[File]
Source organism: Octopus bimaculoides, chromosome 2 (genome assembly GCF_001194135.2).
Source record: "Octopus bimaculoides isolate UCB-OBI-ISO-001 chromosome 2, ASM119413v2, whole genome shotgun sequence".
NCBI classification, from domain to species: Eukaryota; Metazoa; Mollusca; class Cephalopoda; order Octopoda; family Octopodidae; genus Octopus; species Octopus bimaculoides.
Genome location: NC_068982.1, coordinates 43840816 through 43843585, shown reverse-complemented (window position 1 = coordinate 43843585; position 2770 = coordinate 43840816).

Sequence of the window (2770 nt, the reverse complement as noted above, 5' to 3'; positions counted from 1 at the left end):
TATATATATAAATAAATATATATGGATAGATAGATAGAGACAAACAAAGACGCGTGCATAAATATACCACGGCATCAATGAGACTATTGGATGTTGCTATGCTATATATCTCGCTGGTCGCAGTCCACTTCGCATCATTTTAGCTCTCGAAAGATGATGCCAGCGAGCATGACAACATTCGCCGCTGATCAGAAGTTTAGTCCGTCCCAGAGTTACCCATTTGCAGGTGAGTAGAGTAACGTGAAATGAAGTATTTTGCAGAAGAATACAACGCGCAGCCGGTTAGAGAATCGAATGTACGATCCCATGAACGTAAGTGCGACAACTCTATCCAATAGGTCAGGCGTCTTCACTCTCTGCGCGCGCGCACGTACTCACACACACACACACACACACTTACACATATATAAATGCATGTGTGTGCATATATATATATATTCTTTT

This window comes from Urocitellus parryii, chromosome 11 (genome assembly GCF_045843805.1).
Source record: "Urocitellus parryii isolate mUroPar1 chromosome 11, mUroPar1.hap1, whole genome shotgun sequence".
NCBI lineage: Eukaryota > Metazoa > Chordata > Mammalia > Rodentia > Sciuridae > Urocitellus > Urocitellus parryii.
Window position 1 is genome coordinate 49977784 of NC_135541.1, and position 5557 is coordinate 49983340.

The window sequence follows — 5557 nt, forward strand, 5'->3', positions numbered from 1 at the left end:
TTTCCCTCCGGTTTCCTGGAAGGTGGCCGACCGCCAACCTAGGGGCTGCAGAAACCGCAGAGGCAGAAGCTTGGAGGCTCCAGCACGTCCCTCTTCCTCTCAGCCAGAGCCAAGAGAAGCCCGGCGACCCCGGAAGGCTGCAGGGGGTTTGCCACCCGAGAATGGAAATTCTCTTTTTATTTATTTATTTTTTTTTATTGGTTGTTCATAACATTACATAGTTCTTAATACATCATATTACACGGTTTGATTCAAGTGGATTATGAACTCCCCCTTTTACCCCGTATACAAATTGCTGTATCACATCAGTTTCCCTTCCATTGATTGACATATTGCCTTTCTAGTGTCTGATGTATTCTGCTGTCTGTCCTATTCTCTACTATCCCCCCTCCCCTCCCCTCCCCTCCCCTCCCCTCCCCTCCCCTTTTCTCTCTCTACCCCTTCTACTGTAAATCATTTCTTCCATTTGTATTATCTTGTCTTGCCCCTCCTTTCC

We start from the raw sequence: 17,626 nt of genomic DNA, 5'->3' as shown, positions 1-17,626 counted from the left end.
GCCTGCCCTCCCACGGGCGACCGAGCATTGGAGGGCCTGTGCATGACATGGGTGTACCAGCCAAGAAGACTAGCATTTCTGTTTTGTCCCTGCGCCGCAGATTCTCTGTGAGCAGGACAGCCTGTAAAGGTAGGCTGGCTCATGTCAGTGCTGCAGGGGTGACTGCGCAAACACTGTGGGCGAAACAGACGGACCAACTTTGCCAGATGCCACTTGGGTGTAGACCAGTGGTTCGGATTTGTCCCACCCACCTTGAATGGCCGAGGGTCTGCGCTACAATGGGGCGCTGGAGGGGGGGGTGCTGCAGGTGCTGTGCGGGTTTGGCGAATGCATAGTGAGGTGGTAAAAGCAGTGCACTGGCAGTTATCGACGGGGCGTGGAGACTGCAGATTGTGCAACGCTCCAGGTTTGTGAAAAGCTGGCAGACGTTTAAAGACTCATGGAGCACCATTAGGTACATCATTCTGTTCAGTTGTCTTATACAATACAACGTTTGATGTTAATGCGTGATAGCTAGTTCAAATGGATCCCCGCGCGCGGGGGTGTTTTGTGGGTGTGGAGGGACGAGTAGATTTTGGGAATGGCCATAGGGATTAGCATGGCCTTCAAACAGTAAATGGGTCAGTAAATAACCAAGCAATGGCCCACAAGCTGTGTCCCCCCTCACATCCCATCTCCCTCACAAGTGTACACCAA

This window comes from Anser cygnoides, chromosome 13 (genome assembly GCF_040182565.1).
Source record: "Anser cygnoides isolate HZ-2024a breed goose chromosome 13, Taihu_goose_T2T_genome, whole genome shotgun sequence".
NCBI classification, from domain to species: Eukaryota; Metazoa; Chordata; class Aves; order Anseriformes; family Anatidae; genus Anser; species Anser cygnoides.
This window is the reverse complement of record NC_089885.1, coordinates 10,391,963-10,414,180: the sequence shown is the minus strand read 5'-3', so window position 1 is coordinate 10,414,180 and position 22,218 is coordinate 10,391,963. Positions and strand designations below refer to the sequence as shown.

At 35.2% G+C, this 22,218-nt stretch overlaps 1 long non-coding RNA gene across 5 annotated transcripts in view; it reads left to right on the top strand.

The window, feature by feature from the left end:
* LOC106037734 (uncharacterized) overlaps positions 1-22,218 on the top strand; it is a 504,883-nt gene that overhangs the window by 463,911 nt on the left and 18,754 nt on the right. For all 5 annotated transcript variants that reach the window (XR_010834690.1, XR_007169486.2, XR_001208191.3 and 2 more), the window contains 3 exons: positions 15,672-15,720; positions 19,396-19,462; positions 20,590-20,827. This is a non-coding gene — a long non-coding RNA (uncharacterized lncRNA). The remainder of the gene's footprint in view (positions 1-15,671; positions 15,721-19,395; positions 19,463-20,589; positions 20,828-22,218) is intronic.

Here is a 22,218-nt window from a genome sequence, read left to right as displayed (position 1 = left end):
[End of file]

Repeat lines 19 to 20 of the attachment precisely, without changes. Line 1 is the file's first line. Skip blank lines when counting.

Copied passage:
At 35.2% G+C, this 22,218-nt stretch overlaps 1 long non-coding RNA gene across 5 annotated transcripts in view; it reads left to right on the top strand.

The window, feature by feature from the left end: